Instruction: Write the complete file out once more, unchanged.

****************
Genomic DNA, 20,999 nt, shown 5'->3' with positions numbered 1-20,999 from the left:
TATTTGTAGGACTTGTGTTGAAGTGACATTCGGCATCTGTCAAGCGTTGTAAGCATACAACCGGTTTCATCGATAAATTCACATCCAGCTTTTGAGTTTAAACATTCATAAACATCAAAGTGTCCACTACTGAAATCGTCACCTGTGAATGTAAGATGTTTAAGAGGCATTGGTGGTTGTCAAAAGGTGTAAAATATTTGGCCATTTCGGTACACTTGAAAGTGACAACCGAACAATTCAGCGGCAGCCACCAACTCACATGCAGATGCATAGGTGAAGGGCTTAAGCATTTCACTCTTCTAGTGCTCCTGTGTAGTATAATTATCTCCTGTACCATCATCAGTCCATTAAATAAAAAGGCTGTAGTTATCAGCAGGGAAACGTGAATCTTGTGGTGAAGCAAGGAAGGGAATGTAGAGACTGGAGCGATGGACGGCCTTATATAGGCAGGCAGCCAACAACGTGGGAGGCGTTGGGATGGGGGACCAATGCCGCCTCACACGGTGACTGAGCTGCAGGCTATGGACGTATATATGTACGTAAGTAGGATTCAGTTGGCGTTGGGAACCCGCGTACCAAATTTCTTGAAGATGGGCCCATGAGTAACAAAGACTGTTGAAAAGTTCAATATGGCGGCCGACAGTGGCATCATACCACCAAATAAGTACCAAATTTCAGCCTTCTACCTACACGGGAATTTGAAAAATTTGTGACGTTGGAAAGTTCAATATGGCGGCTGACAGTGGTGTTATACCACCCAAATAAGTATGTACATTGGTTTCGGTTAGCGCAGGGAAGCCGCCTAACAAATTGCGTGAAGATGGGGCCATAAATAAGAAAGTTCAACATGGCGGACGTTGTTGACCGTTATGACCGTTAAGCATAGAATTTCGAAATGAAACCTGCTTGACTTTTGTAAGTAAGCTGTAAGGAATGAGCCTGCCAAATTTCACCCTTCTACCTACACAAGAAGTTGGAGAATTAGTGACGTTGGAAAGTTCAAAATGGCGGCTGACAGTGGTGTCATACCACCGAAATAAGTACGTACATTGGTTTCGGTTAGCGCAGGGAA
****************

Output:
Genomic DNA, 20,999 nt, shown 5'->3' with positions numbered 1-20,999 from the left:
TATTTGTAGGACTTGTGTTGAAGTGACATTCGGCATCTGTCAAGCGTTGTAAGCATACAACCGGTTTCATCGATAAATTCACATCCAGCTTTTGAGTTTAAACATTCATAAACATCAAAGTGTCCACTACTGAAATCGTCACCTGTGAATGTAAGATGTTTAAGAGGCATTGGTGGTTGTCAAAAGGTGTAAAATATTTGGCCATTTCGGTACACTTGAAAGTGACAACCGAACAATTCAGCGGCAGCCACCAACTCACATGCAGATGCATAGGTGAAGGGCTTAAGCATTTCACTCTTCTAGTGCTCCTGTGTAGTATAATTATCTCCTGTACCATCATCAGTCCATTAAATAAAAAGGCTGTAGTTATCAGCAGGGAAACGTGAATCTTGTGGTGAAGCAAGGAAGGGAATGTAGAGACTGGAGCGATGGACGGCCTTATATAGGCAGGCAGCCAACAACGTGGGAGGCGTTGGGATGGGGGACCAATGCCGCCTCACACGGTGACTGAGCTGCAGGCTATGGACGTATATATGTACGTAAGTAGGATTCAGTTGGCGTTGGGAACCCGCGTACCAAATTTCTTGAAGATGGGCCCATGAGTAACAAAGACTGTTGAAAAGTTCAATATGGCGGCCGACAGTGGCATCATACCACCAAATAAGTACCAAATTTCAGCCTTCTACCTACACGGGAATTTGAAAAATTTGTGACGTTGGAAAGTTCAATATGGCGGCTGACAGTGGTGTTATACCACCCAAATAAGTATGTACATTGGTTTCGGTTAGCGCAGGGAAGCCGCCTAACAAATTGCGTGAAGATGGGGCCATAAATAAGAAAGTTCAACATGGCGGACGTTGTTGACCGTTATGACCGTTAAGCATAGAATTTCGAAATGAAACCTGCTTGACTTTTGTAAGTAAGCTGTAAGGAATGAGCCTGCCAAATTTCACCCTTCTACCTACACAAGAAGTTGGAGAATTAGTGACGTTGGAAAGTTCAAAATGGCGGCTGACAGTGGTGTCATACCACCGAAATAAGTACGTACATTGGTTTCGGTTAGCGCAGGGAA